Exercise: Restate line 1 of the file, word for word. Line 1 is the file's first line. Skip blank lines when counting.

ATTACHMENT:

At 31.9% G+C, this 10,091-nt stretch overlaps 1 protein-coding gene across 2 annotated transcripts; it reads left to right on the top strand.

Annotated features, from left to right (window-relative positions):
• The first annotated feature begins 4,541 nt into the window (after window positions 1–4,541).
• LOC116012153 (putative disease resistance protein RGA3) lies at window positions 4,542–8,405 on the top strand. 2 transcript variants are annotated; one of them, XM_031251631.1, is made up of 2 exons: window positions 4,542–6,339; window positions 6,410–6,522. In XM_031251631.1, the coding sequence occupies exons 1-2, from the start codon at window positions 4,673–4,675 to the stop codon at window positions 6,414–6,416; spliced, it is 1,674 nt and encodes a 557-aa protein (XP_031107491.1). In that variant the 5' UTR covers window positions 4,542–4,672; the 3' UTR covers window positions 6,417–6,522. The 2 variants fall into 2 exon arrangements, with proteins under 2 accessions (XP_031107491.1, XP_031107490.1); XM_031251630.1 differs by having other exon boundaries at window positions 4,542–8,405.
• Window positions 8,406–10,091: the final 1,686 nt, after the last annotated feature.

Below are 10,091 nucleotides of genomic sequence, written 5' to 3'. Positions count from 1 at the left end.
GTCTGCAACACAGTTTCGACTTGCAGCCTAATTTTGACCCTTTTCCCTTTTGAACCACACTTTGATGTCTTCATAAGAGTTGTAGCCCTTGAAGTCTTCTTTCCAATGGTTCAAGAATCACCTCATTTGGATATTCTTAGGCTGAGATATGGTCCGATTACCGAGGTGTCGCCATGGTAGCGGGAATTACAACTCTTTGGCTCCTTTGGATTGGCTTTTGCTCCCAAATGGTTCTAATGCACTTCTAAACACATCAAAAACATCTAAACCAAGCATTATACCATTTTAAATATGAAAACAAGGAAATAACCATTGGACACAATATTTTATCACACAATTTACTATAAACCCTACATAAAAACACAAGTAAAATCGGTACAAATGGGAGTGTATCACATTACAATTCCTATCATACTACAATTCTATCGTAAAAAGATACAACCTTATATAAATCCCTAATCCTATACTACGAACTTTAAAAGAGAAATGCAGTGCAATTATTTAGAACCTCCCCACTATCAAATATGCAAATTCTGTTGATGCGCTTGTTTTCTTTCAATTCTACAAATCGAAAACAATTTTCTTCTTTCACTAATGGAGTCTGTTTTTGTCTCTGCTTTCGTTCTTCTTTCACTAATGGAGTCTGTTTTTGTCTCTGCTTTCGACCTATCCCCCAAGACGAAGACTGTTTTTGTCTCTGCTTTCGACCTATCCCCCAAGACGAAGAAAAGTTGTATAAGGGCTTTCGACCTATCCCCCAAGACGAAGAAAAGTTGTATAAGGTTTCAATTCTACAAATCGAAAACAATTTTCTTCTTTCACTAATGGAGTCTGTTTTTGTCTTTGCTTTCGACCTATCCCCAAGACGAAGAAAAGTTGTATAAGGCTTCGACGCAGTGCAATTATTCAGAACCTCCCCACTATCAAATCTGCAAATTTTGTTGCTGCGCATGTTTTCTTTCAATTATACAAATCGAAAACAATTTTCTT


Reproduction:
At 31.9% G+C, this 10,091-nt stretch overlaps 1 protein-coding gene across 2 annotated transcripts; it reads left to right on the top strand.